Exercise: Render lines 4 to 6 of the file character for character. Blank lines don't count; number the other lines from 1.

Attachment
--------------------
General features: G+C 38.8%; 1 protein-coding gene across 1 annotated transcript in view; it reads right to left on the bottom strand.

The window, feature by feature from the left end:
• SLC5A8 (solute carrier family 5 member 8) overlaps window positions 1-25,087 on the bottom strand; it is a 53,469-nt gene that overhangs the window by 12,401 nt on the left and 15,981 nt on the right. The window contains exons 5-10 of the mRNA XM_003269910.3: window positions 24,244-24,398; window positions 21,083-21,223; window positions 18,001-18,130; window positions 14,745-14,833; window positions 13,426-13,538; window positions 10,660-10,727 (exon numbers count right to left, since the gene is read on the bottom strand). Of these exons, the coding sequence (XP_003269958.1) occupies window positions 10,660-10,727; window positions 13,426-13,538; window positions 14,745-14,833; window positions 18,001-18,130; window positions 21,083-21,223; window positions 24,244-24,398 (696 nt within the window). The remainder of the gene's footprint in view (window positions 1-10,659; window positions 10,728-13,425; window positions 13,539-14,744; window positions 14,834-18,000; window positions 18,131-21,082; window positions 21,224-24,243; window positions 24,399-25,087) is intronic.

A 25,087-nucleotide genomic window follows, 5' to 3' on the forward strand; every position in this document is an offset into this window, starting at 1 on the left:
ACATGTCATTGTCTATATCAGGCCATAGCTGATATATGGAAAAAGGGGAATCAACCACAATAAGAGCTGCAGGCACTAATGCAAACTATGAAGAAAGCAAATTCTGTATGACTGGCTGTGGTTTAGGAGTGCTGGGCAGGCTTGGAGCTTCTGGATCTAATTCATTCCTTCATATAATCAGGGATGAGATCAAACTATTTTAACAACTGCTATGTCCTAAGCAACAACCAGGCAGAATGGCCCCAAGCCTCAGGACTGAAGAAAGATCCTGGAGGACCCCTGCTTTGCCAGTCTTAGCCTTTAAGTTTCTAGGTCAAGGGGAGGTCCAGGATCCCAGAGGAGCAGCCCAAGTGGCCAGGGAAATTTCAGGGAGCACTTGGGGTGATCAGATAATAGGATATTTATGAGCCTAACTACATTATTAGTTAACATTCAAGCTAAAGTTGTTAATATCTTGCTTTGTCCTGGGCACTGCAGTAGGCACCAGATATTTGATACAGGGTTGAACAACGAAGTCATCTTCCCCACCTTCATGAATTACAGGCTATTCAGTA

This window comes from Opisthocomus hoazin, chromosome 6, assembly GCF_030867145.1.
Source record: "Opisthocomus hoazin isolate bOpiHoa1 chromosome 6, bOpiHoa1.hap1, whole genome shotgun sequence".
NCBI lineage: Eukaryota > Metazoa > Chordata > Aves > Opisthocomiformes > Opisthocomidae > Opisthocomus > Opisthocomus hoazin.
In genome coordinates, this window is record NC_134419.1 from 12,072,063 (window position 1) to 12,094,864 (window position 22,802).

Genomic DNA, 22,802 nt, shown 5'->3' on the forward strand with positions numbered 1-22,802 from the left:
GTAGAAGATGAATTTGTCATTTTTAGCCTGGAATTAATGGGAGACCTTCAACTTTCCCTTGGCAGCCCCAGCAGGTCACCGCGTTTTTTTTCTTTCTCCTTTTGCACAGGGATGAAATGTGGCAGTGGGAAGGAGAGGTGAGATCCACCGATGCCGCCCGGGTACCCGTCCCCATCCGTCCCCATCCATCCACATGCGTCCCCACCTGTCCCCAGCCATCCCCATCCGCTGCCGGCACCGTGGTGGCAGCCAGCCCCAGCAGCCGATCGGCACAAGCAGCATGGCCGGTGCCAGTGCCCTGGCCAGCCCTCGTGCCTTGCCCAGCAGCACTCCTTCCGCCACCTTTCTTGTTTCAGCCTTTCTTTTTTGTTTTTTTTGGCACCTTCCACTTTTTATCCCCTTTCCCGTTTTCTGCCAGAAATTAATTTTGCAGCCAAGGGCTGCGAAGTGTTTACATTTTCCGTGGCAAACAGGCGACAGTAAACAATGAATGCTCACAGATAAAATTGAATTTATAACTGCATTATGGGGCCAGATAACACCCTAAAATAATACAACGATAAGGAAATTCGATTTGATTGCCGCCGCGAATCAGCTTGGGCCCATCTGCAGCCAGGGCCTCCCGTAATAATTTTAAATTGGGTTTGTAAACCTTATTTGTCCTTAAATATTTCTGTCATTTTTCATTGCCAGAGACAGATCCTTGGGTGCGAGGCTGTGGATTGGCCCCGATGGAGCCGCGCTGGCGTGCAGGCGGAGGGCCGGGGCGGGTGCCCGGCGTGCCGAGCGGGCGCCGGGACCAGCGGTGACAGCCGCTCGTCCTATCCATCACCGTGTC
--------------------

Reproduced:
A 25,087-nucleotide genomic window follows, 5' to 3' on the forward strand; every position in this document is an offset into this window, starting at 1 on the left:
ACATGTCATTGTCTATATCAGGCCATAGCTGATATATGGAAAAAGGGGAATCAACCACAATAAGAGCTGCAGGCACTAATGCAAACTATGAAGAAAGCAAATTCTGTATGACTGGCTGTGGTTTAGGAGTGCTGGGCAGGCTTGGAGCTTCTGGATCTAATTCATTCCTTCATATAATCAGGGATGAGATCAAACTATTTTAACAACTGCTATGTCCTAAGCAACAACCAGGCAGAATGGCCCCAAGCCTCAGGACTGAAGAAAGATCCTGGAGGACCCCTGCTTTGCCAGTCTTAGCCTTTAAGTTTCTAGGTCAAGGGGAGGTCCAGGATCCCAGAGGAGCAGCCCAAGTGGCCAGGGAAATTTCAGGGAGCACTTGGGGTGATCAGATAATAGGATATTTATGAGCCTAACTACATTATTAGTTAACATTCAAGCTAAAGTTGTTAATATCTTGCTTTGTCCTGGGCACTGCAGTAGGCACCAGATATTTGATACAGGGTTGAACAACGAAGTCATCTTCCCCACCTTCATGAATTACAGGCTATTCAGTA

This window comes from Opisthocomus hoazin, chromosome 6, assembly GCF_030867145.1.